Please ensure Javascript is enabled for purposes of website accessibility

2 Things Seniors Need to Know About the CARES Act

By Christy Bieber – Apr 22, 2020 at 7:03AM

You’re reading a free article with opinions that may differ from The Motley Fool’s Premium Investing Services. Become a Motley Fool member today to get instant access to our top analyst recommendations, in-depth research, investing resources, and more. Learn More

They could have a big impact on your finances.

In response to the great lockdown necessitated by COVID-19, the federal government passed a $2.2 trillion coronavirus stimulus bill. Called the Coronavirus Aid, Relief, and Economic Security Act, or CARES Act, this unprecedented legislation provides financial support to individuals and businesses.

For seniors, there are a few specific provisions that directly affect their financial situation. If you're retired, here are two key things you need to know about the CARES Act. 

Older couple looking at financial paperwork.

Image source: Getty Images.

1. It provides you with a stimulus payment

The CARES Act entitles the majority of people in the U.S. to receive a cash payment sent by mail or deposited into their bank account. This includes most seniors. 

Coronavirus stimulus payments of $1,200 per adult and $500 per dependent child will be available to retirees with incomes below $75,000 for single filers and $150,000 for married couples. If your income exceeds these limits, you may still get a payment, but it will be reduced by $5 for each extra $100 above the $75,000 and $150,000 limits.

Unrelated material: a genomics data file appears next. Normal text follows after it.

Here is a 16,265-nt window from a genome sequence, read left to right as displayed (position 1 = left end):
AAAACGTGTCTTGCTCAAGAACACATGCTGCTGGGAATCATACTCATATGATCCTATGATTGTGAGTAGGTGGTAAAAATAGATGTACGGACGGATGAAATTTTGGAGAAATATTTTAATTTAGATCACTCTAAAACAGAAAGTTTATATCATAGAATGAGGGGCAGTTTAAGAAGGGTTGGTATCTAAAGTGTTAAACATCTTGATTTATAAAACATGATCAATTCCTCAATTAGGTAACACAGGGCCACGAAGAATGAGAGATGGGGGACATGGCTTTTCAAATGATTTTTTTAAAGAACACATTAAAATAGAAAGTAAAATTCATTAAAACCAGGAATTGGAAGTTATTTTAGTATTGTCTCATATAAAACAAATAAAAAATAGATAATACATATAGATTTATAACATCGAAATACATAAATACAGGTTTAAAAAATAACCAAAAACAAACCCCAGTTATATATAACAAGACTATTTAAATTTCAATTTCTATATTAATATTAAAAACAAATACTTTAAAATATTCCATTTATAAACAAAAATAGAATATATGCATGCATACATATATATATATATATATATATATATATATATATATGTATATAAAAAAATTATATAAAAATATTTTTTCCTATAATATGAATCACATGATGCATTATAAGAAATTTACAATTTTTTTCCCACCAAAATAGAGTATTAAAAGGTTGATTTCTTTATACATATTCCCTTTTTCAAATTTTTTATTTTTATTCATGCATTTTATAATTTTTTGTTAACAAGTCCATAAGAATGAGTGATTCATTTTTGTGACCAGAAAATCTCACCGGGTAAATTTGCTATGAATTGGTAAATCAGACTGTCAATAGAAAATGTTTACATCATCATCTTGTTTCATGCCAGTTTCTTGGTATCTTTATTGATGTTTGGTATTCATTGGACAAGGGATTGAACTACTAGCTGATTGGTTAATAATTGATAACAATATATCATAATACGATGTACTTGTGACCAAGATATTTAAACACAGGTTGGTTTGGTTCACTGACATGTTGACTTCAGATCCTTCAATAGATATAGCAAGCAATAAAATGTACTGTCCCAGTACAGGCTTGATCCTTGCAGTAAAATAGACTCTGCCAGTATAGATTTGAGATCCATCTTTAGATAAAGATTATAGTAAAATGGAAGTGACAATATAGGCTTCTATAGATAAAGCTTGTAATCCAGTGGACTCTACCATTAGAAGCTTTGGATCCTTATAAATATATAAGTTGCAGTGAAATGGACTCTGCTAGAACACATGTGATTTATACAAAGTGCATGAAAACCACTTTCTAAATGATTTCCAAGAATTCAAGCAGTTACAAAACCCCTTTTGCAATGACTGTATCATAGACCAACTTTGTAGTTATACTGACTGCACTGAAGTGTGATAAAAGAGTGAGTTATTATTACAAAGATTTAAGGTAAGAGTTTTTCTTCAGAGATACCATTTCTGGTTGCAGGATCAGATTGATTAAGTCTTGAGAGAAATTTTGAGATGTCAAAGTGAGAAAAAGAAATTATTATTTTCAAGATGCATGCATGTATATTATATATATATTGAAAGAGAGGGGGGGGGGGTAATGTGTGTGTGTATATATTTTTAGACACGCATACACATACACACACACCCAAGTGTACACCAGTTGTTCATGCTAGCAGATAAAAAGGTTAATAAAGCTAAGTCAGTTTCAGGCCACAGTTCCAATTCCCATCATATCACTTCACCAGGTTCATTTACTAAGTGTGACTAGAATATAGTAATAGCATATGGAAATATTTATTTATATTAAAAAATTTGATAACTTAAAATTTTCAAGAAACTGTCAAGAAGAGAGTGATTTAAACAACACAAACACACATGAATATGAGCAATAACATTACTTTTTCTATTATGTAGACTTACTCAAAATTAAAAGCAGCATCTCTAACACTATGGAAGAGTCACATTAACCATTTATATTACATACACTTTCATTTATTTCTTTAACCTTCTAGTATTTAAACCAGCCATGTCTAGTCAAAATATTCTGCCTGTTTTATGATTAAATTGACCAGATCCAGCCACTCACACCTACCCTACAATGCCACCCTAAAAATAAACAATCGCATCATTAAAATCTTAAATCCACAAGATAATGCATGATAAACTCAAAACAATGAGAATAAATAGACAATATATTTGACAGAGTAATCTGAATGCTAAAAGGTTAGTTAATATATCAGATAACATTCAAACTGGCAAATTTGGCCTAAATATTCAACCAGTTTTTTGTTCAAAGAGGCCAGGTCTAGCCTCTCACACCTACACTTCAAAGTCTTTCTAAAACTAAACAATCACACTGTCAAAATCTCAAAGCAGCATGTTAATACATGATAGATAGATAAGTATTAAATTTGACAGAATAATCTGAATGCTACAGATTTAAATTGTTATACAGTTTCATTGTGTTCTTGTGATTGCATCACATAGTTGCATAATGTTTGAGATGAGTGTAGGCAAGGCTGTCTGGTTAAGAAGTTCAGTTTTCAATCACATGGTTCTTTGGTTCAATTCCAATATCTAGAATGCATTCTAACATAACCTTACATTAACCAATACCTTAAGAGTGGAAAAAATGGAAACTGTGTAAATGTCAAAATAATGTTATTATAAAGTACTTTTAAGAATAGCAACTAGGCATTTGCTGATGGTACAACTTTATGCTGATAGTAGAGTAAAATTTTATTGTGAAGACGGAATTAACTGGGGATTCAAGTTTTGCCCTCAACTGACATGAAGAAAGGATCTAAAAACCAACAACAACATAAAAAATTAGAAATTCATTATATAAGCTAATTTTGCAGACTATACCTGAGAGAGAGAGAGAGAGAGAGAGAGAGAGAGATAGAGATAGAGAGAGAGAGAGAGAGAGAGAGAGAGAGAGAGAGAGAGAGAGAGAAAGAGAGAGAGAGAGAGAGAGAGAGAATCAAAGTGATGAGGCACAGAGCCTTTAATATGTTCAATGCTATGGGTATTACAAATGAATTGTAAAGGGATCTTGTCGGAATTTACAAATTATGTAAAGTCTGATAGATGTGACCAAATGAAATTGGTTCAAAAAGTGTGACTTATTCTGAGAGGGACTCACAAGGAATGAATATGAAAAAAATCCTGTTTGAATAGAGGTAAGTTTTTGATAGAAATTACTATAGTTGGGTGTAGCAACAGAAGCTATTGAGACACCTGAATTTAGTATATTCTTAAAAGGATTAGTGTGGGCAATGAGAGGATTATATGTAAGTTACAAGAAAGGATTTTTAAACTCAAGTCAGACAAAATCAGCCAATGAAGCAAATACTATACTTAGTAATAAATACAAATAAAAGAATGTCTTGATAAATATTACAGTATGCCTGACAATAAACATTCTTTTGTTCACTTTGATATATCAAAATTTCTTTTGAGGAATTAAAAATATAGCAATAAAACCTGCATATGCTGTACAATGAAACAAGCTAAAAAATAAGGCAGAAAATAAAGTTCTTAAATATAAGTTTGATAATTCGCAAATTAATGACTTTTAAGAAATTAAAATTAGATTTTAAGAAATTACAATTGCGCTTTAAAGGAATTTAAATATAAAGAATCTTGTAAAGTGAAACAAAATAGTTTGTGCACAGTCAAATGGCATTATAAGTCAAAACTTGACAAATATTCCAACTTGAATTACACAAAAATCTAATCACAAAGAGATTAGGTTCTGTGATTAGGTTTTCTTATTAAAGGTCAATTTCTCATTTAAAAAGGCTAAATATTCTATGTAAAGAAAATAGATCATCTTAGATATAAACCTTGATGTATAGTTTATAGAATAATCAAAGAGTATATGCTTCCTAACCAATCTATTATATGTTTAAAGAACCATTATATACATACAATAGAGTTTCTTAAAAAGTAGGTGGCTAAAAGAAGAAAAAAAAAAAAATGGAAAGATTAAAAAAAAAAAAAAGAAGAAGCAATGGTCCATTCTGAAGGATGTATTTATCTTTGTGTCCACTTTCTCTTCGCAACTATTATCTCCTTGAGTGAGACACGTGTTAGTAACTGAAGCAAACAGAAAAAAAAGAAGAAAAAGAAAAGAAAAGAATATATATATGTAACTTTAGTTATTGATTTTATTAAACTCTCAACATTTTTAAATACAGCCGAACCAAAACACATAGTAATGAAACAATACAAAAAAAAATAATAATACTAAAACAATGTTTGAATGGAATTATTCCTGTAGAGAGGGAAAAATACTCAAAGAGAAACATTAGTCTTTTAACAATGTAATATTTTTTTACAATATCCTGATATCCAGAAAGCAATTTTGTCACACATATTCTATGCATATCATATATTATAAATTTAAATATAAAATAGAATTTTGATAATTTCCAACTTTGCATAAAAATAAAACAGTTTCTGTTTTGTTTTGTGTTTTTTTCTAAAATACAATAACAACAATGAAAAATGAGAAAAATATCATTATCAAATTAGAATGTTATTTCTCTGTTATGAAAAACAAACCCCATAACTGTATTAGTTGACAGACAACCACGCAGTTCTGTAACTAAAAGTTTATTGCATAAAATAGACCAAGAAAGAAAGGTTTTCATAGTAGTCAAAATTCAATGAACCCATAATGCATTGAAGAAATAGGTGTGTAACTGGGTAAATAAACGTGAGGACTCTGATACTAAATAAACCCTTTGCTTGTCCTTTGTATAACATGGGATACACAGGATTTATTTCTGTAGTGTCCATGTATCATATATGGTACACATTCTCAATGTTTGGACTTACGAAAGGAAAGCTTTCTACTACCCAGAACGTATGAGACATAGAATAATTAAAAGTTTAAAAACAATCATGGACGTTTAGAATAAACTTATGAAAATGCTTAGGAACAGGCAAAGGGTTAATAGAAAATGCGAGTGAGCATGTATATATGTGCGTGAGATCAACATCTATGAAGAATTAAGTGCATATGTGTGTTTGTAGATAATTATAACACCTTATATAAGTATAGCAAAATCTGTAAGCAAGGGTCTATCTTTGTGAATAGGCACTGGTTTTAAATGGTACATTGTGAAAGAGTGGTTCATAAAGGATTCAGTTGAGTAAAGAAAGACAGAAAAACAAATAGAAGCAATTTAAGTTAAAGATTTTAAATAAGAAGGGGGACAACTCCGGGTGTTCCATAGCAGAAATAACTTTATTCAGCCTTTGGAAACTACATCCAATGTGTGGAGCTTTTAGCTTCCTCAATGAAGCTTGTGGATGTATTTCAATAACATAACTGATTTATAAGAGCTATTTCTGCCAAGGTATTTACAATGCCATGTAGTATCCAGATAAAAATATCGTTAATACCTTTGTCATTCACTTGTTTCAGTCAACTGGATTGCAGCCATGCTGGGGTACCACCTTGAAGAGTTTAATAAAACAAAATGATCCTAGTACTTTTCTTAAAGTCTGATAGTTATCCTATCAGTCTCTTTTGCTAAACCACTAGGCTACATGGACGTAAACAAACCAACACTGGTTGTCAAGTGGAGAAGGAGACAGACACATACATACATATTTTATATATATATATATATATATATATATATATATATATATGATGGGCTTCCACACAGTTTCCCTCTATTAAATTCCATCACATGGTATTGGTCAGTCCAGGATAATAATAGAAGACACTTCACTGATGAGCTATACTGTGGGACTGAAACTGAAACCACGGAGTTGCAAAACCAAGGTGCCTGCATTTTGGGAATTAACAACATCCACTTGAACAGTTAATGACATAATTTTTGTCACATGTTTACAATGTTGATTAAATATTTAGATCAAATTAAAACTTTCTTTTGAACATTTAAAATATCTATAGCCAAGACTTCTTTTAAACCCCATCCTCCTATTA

The IRS will get your income information from your 2018 or 2019 tax return. If you didn't file one but you get Social Security or railroad retirement benefits, the IRS will be able to get your data.

But if you didn't file a return and don't get these benefits, or you just started them in 2020, you need to act to get your money. If you have children under 17 whom you can claim as dependents, you should also let the IRS know about them if you didn't file a 2018 or 2019 return, since your Social Security or railroad retirement benefit statement won't provide this information to the IRS.

If you need to give the IRS your income details or tell it about your dependents, you can use a simple form it has created. Act quickly, since payments have already started going out.

2. It suspends required minimum distributions 

The CARES Act also changed the rules regarding required minimum distributions (RMDs) from retirement accounts.

Once you've turned 72 (or 70 1/2 if you hit that age prior to Dec. 31, 2019), you're normally required to make annual withdrawals from your 401(k), IRA, or other tax-advantaged retirement accounts (although not from Roth accounts). If you fail to take an RMD, you're taxed heavily at 50% of the amount you should've withdrawn. 

But in 2020, you don't have to take money out if you don't want to. You can decide to leave your investments alone if you sustained losses in the coronavirus market downturn. You won't take a chance on missing out on the recovery as you might have if you had to sell stock at a loss to take RMDs. You can also avoid the taxes normally due when you make withdrawals.

Understand what the stimulus bill means to you

The CARES Act also contains lots of other provisions to help cope with the coronavirus crisis, including a suspension of evictions and foreclosures for many Americans who can't pay their bills as well as help for small businesses.

For most retired seniors living on Social Security and retirement investments, though, the most important provisions relate to the stimulus funds and the suspension of RMDs.

The stimulus checks will mean a little extra money in your pocket, while the suspension of required minimum distributions gives you the chance to make choices about your investment accounts based on your needs rather than on the government's schedule. 

The Motley Fool has a disclosure policy.

Related Articles

Premium Investing Services

Invest better with The Motley Fool. Get stock recommendations, portfolio guidance, and more from The Motley Fool's premium services.